Weekly Focus – Strong Activity ahead of Slowdown

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Markets largely reflected strong macro news this week until fears of a new COVID-19 variant / mutation (B1.1.529) observed in South Africa hit a risk sentiment.. USD continued to strengthen amid strong U.S. data and the re-appointment of Jerome Powell by President Biden as Fed chair. At the same time, COVID-related restrictions weigh on the euro. Yields rose through the week due to a rebound in economic activity and hawkish comments from ECB governing council. In the news of B1.1.529, they fell again and Bunds hit last week’s lows. It was a somewhat quick week for stocks with global indices down the board due to COVID fear after a week with VIX volatility highest since early October. There is also a strong macro news side for stock markets these days as it brings us closer to monetary tension.

In anticipation of a coordinated release of strategic oil reserves from the United States, China, Japan, India and South Korea, oil prices traded lower, but ultimately the release was not enough to meet expectations and oil rose back to levels around USD82 per barrel before plunging to 78 levels amid B1.1.529 fear.

The European economy is doing better than expected with the November eurozone PMI surprisingly on top. In particular, the service sector picked up pushing a composite PMI higher for the first time since the reopening smoke slumbered in July. However, German Ifo figures indicate a slowdown in the coming months especially in the service sector, as further restrictions are hidden ahead and consumer confidence is going lower in Germany, and in the euro area, as high inflation erodes purchasing power. COVID-related restrictions are spreading across Europe as the number of cases grows in many places. This will inevitably weigh on the service economy.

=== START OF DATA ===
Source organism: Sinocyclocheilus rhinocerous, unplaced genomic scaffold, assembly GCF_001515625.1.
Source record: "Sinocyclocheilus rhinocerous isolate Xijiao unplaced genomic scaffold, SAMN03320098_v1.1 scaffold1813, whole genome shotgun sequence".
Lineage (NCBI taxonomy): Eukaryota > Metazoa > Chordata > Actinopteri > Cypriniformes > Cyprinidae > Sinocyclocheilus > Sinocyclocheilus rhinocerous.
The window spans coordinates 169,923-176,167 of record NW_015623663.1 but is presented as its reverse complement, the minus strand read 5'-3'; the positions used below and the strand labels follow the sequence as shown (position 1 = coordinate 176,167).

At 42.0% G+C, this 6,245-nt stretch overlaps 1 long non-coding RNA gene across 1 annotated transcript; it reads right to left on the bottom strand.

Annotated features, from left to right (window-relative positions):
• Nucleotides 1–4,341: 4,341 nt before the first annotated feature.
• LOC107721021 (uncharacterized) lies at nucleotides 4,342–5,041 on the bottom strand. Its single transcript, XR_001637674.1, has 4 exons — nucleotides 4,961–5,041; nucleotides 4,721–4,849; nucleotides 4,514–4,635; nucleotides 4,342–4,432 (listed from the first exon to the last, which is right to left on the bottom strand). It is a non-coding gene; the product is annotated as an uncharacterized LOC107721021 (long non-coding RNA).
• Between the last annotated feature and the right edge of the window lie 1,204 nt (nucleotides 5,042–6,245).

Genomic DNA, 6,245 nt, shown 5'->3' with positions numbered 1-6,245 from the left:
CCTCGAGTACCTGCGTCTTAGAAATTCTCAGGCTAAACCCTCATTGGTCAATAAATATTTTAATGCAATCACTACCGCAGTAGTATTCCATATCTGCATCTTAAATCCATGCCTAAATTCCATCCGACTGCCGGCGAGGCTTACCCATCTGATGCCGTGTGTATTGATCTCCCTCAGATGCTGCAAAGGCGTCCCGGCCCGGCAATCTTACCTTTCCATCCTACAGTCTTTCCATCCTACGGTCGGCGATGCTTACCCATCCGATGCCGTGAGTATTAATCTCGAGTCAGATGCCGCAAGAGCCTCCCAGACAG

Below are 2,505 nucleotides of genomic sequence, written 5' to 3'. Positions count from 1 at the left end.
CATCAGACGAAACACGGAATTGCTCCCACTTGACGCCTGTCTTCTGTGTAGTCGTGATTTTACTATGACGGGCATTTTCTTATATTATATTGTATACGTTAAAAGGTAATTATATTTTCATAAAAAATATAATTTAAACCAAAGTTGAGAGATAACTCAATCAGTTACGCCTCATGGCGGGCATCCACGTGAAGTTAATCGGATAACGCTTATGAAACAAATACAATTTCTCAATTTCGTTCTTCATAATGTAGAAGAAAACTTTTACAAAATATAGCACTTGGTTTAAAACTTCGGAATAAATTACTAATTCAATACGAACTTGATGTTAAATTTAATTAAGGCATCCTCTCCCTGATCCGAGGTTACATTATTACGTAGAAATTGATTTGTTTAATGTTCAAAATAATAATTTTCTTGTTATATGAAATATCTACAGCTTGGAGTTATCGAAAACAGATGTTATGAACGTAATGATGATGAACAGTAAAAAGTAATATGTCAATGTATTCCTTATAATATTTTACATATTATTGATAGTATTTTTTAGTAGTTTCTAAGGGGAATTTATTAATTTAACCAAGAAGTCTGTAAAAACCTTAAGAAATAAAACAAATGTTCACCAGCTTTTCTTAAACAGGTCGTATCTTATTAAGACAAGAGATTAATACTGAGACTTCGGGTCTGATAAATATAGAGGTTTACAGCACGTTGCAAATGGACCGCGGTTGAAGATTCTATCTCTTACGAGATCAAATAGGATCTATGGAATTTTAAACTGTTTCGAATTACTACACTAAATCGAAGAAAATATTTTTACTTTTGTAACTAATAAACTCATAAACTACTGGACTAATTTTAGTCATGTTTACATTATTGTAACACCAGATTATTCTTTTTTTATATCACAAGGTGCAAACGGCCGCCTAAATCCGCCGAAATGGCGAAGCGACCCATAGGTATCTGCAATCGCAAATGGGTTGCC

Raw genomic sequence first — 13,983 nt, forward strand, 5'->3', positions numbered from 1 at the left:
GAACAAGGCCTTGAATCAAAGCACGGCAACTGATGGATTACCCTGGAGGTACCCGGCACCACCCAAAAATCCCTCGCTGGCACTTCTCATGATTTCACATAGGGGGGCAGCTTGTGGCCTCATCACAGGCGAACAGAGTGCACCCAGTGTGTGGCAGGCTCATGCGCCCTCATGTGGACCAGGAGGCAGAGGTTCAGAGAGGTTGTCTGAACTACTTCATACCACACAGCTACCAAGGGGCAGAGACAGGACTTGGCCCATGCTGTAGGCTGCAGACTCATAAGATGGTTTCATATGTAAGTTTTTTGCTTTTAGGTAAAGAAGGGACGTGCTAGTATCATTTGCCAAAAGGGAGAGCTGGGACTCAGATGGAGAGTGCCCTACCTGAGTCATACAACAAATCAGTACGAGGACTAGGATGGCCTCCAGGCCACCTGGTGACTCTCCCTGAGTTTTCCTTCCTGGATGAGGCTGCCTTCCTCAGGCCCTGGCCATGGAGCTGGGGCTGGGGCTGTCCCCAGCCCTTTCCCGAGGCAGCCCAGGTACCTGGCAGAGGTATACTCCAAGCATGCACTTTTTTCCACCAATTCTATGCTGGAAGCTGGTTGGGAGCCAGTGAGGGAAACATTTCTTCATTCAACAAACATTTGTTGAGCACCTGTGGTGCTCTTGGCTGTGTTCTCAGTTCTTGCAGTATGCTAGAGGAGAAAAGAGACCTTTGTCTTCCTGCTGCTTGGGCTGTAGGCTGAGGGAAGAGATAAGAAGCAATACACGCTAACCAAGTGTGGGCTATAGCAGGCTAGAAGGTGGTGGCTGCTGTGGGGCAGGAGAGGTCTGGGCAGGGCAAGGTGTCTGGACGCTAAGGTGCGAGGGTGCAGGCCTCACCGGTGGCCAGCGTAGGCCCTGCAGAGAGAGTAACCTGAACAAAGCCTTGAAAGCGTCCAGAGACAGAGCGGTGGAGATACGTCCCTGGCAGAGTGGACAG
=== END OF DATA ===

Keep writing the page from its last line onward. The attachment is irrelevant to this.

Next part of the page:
We have seen strong macro data also outside Europe with U.S. initial unemployment claims below 200,000 for the first time since the pandemic. October consumer spending and capex orders were also strong. The recent recovery in Japan is also solid with increases in both manufacturing and service PMI indicating slight supply chain problems and a strong rebound from the reopening of the economy on 1 October.

Next week markets will start setting the November inflation figures for Spain and Germany on Monday and then the euro area on Tuesday. We expect a small increase of 4.1% to 4.2% in the main HICP inflation of the euro area. We will also pay attention to possible new restrictions in Europe. The Netherlands and Austria are already locked up and more countries could follow.

In the U.S., we also have several key releases next week, most notably the jobs report, but also ISM manufacturing and ISM non-manufacturing. In China, we expect another weak release of PMI. On the oil market, all eyes will be on OPEC, as the group said earlier that they consider release of strategic reserves unjustifiable from market conditions and could respond by reconsidering plans to add supply to the market.

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